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Not only will this be deemed preferable by many users concerned with their privacy and freedom of choice, this will also better shield companies from the numerous disadvantages of the Cloud Act, including the potential irreconcilable obligations under two different countries' laws.
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The Consequences of the Act on the International Politics Over Data Localization

The weaknesses of the Cloud Act are numerous. Its overreaching nature allows for the violation of the rule of sovereignty in situations where the laws of the foreign jurisdiction where the electronic data is located conflict with the obligations imposed by the Cloud Act. Further, there is a lack of transparency for users: nothing in the Cloud Act would force the provider to reveal to the user that their data is disclosed.
 
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This draft seems to me to present an accurate, if rhetorically a little overheated, summary of the arguments offered against the legislation. That summary is combined with the observation that if multinational companies wanted to reorganize themselves solely with regard to their liability to CLOUD Act orders, they could shield data from US process overseas. This overlooks the fact that the companies by no means want to insulate themselves from the CLOUD Act, which—you might want to remember—Microsoft supported.
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A glaring shortcoming of the Act is that there are no checks and balances. Therefore, it gives too much latitude to the executive branch to form executive agreements between the U.S. and another jurisdiction under the Cloud Act. The law enforcement agencies can then go directly to providers abroad to request access to contents of their users’ communications with few infrastructures in place to prevent abuse, such as congressional oversight. For instance, between January and June 2021, Microsoft received 101 warrants from US law enforcement seeking to obtain data stored outside the U.S. that allegedly lacked legal justification. Further, a number of obligations imposed by the Act conflict with the European Union's General Data Protection Regulation.
 
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The legislation is no longer being debated; it is law. The way to make the draft stronger is to move away from arguing over whether it is good or bad to discovering what it does. You discuss the crucial issue of intergovernmental relations as though MLATs had not previously existed. This obscures one actual effect of the legislation, which is the disempowerment of diplomats to the benefit of spooks and cops. Hence the complexities of bureaucratic side-taking about the Act and its administration, on which you don't presently comment. Assessment of the role of the US act in the international politics over data localization, which for the platform companies is a much larger question for their business than responding to US law enforcement requests, would also be useful. This is where, for the largest private and public players, the action really is.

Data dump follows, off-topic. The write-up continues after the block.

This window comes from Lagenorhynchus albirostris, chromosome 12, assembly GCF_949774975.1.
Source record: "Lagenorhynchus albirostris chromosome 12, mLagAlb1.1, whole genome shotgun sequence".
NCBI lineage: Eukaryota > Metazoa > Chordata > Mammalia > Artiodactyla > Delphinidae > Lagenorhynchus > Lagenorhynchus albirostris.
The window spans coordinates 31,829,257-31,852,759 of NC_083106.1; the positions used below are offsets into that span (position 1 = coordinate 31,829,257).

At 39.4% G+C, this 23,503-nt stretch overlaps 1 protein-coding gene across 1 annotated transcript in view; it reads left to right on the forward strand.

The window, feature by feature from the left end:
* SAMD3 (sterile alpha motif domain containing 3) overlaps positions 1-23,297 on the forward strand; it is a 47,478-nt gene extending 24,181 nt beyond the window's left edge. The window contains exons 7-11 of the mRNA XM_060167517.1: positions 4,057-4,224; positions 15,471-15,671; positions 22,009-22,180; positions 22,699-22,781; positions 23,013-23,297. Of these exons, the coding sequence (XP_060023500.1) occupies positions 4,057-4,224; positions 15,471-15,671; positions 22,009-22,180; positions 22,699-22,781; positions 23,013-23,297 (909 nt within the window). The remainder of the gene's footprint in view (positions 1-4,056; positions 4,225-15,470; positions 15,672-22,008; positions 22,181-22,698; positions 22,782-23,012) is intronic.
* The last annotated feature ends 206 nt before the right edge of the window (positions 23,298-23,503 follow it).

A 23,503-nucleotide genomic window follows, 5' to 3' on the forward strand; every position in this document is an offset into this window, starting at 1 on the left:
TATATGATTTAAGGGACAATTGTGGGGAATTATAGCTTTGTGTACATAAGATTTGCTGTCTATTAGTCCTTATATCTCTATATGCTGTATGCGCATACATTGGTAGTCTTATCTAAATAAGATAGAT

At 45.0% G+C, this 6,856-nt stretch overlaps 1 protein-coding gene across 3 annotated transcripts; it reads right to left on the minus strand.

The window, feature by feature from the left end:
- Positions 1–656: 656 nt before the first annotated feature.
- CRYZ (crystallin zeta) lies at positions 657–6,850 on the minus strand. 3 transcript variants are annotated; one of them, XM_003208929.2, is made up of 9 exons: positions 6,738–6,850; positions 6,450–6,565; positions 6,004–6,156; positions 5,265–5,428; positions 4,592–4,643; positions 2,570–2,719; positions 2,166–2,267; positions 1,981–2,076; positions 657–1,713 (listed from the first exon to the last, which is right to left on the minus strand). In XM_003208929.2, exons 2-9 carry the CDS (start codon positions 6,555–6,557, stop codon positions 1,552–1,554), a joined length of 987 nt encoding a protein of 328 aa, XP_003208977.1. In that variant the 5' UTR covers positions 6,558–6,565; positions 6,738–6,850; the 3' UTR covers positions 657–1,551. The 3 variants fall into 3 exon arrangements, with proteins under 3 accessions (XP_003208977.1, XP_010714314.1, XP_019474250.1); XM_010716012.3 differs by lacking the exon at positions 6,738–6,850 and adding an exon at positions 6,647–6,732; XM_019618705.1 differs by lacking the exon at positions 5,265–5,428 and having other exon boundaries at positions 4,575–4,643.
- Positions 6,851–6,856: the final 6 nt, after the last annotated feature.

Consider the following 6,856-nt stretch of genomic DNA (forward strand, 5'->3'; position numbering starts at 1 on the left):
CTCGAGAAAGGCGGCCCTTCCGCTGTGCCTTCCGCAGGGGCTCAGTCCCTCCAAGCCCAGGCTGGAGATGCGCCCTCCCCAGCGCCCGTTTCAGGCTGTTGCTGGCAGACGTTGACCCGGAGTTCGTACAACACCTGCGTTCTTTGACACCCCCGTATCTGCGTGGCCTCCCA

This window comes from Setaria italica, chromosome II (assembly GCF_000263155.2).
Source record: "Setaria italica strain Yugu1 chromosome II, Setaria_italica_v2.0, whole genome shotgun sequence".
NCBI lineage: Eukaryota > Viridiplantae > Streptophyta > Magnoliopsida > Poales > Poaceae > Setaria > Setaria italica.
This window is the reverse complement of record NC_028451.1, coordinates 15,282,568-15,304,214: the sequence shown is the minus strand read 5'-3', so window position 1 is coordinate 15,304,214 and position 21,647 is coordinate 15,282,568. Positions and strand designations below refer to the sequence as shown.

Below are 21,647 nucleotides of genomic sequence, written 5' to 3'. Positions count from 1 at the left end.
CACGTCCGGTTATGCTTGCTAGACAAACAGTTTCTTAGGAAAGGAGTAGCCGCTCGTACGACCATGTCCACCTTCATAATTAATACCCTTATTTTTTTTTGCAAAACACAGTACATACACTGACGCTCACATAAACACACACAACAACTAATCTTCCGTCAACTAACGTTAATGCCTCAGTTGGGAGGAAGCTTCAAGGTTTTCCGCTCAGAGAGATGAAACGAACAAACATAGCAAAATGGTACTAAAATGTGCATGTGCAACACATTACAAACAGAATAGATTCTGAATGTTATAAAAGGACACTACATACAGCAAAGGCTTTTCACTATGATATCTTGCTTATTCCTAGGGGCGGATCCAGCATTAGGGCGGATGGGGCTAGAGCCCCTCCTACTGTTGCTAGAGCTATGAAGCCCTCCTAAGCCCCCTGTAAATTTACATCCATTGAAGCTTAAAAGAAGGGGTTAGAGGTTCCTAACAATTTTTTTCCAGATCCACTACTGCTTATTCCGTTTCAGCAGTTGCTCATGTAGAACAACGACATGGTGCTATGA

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Given the above, the choice of data localization for companies becomes subject to international politics given that the Act and its administration open the door for complexities of bureaucratic side-taking due to the reciprocity measures and to the GDPR. The application of the Cloud act created new opportunities for European-based managed service providers.
 
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Sources

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Under the Cloud Act, it is clear that only providers subject to U.S. jurisdiction must comply with the obligation of disclosing data when requested. While for GAFAM, a significant number of data centres are located in the U.S. and jurisdiction can therefore be presumed, there are ways for a company to structure corporate entities to escape the overreaching claws of the Cloud Act, that is if the company wishes to do so. Some companies choose to shield themselves from the Act as a means of competitive advantage in countries outside of the U.S. These corporate manipulations demonstrate political choices over data localization centres for providers of “electronic communication service” and “remote computing service”.
 
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Why aren't these links in the text? You're writing for the web. Use links. Read the TWiki documentation if you need to learn how, or just use the link button at the top of the editing window, and learn from the markdown it inserts in the text.
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The keyword in the Cloud Act is that a provider must disclose the data within its “possession, custody or control”. If the provider’s corporate subsidiaries remain independent and store data outside of the U.S., U.S. law enforcement cannot, therefore, force disclosure using the Cloud Act, even if the U.S. subsidiary’s shares are 100% held by the foreign corporation, or vice-versa. Pragmatic means to ensure said lack of “possession, custody or control&#8221 by foreign corporations include refraining from conducting any business in the U.S., by ensuring that their U.S. entity is a separate legal person, by using different and disconnected computer networks and structures from their U.S. entity and by building operations, corporate strategy, management and marketing team independently from those of the U.S. entity.